Corticosteroids can help reduce pain and inflammation. Also called steroids, these drugs suppress the immune system and overactive white blood cells. Depending on the types of symptoms you are experiencing, your doctor may prescribe corticosteroids that are taken orally (by mouth), given intravenously (through a vein), or applied topically (on your skin). Steroids are usually used short term and as a bridge to mainstay therapy.
Your doctor may recommend immunosuppressants, which help stop your immune system from attacking healthy tissues. Doctors may prescribe immunosuppressants to treat SLE if they suspect kidney problems or potential damage to the brain, heart, lungs, or other organs.
A newer class of drugs called biologics is also being used to treat SLE. These drugs suppress specific parts of the immune system rather than the entire system, and they can be effective at slowing or stopping inflammation and joint or organ damage. Biologics are a subclass of disease-modifying antirheumatic drugs (DMARDs), which also include antimalarials.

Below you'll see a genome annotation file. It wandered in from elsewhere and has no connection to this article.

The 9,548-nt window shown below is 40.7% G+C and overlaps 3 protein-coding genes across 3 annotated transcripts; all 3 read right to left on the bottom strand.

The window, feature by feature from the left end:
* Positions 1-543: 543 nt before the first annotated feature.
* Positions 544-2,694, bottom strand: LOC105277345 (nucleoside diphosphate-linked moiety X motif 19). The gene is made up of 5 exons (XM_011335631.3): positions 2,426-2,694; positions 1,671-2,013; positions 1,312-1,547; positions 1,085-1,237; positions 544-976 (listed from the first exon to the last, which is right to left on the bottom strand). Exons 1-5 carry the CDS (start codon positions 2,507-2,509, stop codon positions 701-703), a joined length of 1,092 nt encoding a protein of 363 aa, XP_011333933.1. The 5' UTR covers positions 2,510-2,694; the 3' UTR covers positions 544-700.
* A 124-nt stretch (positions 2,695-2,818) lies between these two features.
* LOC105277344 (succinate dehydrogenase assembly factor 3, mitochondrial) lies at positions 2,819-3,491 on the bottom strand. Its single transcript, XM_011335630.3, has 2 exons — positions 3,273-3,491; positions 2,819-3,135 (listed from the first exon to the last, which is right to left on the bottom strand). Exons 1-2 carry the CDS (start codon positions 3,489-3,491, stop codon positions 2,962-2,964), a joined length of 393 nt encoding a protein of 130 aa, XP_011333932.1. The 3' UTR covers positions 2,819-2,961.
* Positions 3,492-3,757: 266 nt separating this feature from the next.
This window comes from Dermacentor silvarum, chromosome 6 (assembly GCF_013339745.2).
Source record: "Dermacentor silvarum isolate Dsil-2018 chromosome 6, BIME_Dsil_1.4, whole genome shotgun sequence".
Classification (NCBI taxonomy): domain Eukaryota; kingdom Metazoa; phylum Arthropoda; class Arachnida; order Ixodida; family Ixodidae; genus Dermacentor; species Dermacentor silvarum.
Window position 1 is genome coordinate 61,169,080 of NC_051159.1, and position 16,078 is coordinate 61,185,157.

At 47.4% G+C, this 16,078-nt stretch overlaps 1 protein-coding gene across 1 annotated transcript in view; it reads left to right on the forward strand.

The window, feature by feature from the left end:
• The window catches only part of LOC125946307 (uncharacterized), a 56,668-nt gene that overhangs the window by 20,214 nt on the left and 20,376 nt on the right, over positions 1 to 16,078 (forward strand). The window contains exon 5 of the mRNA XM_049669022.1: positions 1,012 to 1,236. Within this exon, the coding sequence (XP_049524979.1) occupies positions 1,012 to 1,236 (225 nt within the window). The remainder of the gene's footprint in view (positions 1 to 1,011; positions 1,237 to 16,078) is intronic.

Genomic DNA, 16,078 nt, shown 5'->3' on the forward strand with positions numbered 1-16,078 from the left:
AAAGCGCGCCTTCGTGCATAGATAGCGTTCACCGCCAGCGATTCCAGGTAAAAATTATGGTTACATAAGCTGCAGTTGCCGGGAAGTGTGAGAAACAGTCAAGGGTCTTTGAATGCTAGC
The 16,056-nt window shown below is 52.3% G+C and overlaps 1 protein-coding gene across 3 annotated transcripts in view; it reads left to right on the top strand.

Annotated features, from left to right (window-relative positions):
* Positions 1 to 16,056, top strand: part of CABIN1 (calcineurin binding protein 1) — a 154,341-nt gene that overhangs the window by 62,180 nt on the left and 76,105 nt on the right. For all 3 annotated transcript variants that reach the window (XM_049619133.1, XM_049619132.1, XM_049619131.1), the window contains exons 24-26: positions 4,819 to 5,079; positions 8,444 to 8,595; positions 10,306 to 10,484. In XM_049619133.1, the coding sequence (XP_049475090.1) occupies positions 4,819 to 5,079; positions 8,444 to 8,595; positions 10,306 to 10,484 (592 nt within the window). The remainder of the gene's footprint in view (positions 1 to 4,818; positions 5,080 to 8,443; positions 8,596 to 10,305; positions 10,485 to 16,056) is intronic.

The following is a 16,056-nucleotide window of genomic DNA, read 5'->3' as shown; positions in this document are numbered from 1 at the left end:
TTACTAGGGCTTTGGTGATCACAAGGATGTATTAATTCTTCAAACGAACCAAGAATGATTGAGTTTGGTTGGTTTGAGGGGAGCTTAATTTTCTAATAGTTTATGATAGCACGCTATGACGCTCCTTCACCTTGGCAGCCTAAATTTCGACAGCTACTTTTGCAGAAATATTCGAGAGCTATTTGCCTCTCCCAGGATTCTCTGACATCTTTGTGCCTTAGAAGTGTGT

SLE and the medications used to treat it can cause blood clots, osteoporosis (brittle bones), and other health issues. Your treatment plan may also include drugs such as blood thinners, cholesterol medications, thyroid medications, and antidepressants.
It can take several attempts to find a medication combination that works for you, so try to be patient. You may also need to periodically change medications or adjust dosages to keep up with changing or worsening symptoms, especially during flare-ups, when symptoms are at their worst. Be sure to tell your doctor about any side effects you experience. And, if you have any questions about the drugs you are taking, ask.
A lupus diagnosis can be life-changing, but help is available, and you are not alone. Find a doctor you trust, research the disease, and consider joining a support group or finding other ways to connect with those who are on a similar journey.